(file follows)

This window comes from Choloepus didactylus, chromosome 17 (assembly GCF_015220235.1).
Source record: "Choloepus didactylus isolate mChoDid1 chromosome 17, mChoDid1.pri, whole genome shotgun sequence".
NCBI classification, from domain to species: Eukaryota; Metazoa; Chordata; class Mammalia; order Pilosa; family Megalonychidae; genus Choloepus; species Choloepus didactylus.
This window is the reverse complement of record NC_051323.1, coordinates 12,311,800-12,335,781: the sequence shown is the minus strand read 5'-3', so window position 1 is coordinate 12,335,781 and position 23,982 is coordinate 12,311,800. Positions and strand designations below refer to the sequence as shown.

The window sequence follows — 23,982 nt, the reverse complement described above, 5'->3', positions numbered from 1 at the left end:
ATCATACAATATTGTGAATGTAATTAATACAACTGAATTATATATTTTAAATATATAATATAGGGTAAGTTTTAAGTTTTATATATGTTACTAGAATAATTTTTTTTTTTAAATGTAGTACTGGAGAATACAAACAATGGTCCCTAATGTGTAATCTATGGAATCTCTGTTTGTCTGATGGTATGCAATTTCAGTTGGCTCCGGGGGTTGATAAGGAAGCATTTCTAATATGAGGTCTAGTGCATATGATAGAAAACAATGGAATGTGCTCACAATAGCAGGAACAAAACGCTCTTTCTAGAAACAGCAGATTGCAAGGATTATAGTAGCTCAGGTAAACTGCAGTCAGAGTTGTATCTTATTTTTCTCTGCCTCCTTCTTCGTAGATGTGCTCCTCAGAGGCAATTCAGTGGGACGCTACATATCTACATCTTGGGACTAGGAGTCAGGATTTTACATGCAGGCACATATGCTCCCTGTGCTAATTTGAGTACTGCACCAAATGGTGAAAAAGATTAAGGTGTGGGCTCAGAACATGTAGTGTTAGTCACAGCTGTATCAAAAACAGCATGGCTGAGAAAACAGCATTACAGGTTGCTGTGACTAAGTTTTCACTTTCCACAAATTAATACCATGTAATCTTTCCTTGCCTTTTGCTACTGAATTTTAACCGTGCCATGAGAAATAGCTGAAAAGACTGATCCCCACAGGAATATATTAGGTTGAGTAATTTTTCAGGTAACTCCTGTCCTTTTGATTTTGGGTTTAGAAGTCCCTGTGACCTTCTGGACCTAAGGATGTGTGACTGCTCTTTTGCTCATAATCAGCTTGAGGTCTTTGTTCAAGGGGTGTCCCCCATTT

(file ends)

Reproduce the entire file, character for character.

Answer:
This window comes from Choloepus didactylus, chromosome 17 (assembly GCF_015220235.1).
Source record: "Choloepus didactylus isolate mChoDid1 chromosome 17, mChoDid1.pri, whole genome shotgun sequence".
NCBI classification, from domain to species: Eukaryota; Metazoa; Chordata; class Mammalia; order Pilosa; family Megalonychidae; genus Choloepus; species Choloepus didactylus.
This window is the reverse complement of record NC_051323.1, coordinates 12,311,800-12,335,781: the sequence shown is the minus strand read 5'-3', so window position 1 is coordinate 12,335,781 and position 23,982 is coordinate 12,311,800. Positions and strand designations below refer to the sequence as shown.

The window sequence follows — 23,982 nt, the reverse complement described above, 5'->3', positions numbered from 1 at the left end:
ATCATACAATATTGTGAATGTAATTAATACAACTGAATTATATATTTTAAATATATAATATAGGGTAAGTTTTAAGTTTTATATATGTTACTAGAATAATTTTTTTTTTTAAATGTAGTACTGGAGAATACAAACAATGGTCCCTAATGTGTAATCTATGGAATCTCTGTTTGTCTGATGGTATGCAATTTCAGTTGGCTCCGGGGGTTGATAAGGAAGCATTTCTAATATGAGGTCTAGTGCATATGATAGAAAACAATGGAATGTGCTCACAATAGCAGGAACAAAACGCTCTTTCTAGAAACAGCAGATTGCAAGGATTATAGTAGCTCAGGTAAACTGCAGTCAGAGTTGTATCTTATTTTTCTCTGCCTCCTTCTTCGTAGATGTGCTCCTCAGAGGCAATTCAGTGGGACGCTACATATCTACATCTTGGGACTAGGAGTCAGGATTTTACATGCAGGCACATATGCTCCCTGTGCTAATTTGAGTACTGCACCAAATGGTGAAAAAGATTAAGGTGTGGGCTCAGAACATGTAGTGTTAGTCACAGCTGTATCAAAAACAGCATGGCTGAGAAAACAGCATTACAGGTTGCTGTGACTAAGTTTTCACTTTCCACAAATTAATACCATGTAATCTTTCCTTGCCTTTTGCTACTGAATTTTAACCGTGCCATGAGAAATAGCTGAAAAGACTGATCCCCACAGGAATATATTAGGTTGAGTAATTTTTCAGGTAACTCCTGTCCTTTTGATTTTGGGTTTAGAAGTCCCTGTGACCTTCTGGACCTAAGGATGTGTGACTGCTCTTTTGCTCATAATCAGCTTGAGGTCTTTGTTCAAGGGGTGTCCCCCATTT